Administering sacraments presents particular challenges. The guide outlines procedures for handling the elements during the prayers before Communion — which should be said with a mask on when indoors. For baptism, one of its more than one-dozen suggestions includes having a parent or caregiver hold the infant during the rite.
The guide also features advice for weddings and funerals and for Communion servers “extending the Table of the Lord” by visiting people at home, topics discussed in earlier versions of the consultation’s guidance.
The guide also urges addressing the mental health of clergy by offering renewal opportunities for congregational leaders who may be physically and mentally fatigued after adapting new practices during the pandemic.
Advice about congregational care in the midst of COVID-19 has been heavily sought, as the Centers for Disease Control and Prevention has not updated its “Considerations for Communities of Faith” page since Feb. 19.
“While the CDC guidance issued in late April 2021 considers choral singing indoors safe for vaccinated people wearing masks, it still ranks choral singing indoors for those who are unvaccinated as ‘least safe,’” the guide notes.
More than 750 people showed up for a June 1 “Return to Congregational Singing” webinar hosted by Practical Resources for Churches, a nondenominational nonprofit that offers workshops and resources to congregations.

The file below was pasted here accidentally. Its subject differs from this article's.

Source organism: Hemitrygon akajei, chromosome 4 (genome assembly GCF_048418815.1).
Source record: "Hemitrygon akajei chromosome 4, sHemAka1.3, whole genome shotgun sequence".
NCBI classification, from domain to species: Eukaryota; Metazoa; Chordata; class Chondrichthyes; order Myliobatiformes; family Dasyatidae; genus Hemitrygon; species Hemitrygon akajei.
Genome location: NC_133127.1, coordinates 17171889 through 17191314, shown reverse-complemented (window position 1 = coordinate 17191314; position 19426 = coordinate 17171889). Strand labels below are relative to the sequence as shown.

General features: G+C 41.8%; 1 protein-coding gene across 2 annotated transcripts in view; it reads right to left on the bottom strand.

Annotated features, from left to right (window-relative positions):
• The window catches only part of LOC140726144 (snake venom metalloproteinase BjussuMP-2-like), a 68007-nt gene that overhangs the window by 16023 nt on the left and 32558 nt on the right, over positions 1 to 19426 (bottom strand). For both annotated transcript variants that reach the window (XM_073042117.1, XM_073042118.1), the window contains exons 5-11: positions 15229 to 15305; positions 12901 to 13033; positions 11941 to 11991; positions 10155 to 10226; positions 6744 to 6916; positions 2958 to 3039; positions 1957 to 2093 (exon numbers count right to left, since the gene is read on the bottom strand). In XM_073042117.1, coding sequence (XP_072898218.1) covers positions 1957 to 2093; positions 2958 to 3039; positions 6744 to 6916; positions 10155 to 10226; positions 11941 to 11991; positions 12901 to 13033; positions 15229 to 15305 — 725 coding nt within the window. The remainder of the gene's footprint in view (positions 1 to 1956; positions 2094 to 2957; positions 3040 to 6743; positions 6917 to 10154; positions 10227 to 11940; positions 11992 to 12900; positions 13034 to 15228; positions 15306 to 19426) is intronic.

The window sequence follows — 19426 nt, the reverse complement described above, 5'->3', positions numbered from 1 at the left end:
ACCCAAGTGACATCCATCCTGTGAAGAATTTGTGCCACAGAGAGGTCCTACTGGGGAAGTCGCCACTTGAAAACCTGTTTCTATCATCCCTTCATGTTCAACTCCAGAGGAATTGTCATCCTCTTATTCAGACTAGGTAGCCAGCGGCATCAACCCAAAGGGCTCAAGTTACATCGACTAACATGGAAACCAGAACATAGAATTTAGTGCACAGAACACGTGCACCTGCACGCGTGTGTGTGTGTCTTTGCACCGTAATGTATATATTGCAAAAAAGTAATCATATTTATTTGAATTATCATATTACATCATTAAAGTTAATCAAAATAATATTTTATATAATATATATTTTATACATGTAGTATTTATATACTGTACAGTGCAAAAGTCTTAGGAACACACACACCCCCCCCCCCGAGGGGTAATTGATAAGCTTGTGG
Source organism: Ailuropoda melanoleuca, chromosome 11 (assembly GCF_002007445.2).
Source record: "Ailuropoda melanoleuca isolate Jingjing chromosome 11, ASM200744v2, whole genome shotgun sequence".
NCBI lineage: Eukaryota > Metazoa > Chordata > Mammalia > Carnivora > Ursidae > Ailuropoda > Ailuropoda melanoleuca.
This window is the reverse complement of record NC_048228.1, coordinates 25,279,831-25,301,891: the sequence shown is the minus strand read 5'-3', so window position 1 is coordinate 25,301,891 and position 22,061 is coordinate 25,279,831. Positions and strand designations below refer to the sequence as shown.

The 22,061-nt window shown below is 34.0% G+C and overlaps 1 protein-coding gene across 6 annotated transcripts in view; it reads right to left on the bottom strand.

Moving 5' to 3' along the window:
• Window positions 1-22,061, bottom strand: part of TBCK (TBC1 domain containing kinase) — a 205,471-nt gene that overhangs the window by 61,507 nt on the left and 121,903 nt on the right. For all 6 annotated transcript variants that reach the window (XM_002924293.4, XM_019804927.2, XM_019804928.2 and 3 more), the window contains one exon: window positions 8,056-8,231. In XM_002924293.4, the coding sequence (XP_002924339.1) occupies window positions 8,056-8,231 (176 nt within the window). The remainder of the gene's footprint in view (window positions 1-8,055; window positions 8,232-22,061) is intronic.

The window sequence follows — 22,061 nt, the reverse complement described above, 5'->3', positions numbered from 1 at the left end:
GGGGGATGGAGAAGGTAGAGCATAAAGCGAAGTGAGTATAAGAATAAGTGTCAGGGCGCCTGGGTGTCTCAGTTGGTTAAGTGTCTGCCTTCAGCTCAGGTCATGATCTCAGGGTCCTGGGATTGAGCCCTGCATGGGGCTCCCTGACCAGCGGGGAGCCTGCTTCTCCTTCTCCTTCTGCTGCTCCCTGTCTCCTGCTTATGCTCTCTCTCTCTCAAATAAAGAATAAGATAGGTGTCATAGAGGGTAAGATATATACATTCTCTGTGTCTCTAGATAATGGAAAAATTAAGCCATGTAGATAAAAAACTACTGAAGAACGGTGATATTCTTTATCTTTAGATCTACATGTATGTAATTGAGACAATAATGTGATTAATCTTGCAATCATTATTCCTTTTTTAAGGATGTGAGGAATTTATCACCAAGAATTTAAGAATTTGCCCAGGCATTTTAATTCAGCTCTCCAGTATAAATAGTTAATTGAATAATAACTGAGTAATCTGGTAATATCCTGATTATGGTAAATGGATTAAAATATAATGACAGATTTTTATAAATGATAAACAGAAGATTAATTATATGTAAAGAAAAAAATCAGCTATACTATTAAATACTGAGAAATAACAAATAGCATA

Hehn, director of the Hymn Society’s Center for Congregational Song, noted in the webinar that the CDC’s mid-May guidance saying fully vaccinated people could resume activities without wearing a mask was about individuals, not organizations.
“As the church, we have to ask extra questions, not only, for instance, is it safe for most people,” he said. “That’s a question that might work in other circumstances, but as the church, that’s leaving out a critical theological question of who’s it not safe for? And is that OK for us not to advocate for those people?”
In a May 20 blog post published shortly after the new CDC guidelines, Hehn’s center declared: “We do not currently recommend that congregations sing.”
Participants filled the webinar’s chat function with comments and questions about how to handle everything from air quality to musicians who decline to get vaccinated.
“Our adamantly unvaccinated and unmasked song leader/accompanist is still Zooming from home although more and more of us are attending in person,” wrote one participant. “Most congregants don’t want her back in the building right now.”
The guide’s writers seemed familiar with such scenarios. “You will want to have a plan for gently reminding persons of such requirements to participate in in-person activities, and for inviting them to return when they are willing to follow them,” it said.
The guide also anticipates a question many congregants are asking: “When do these limits end?”
“Congregations can help bring an end to restrictions by encouraging all their members who meet the requirements to be vaccinated as soon as possible,” it said.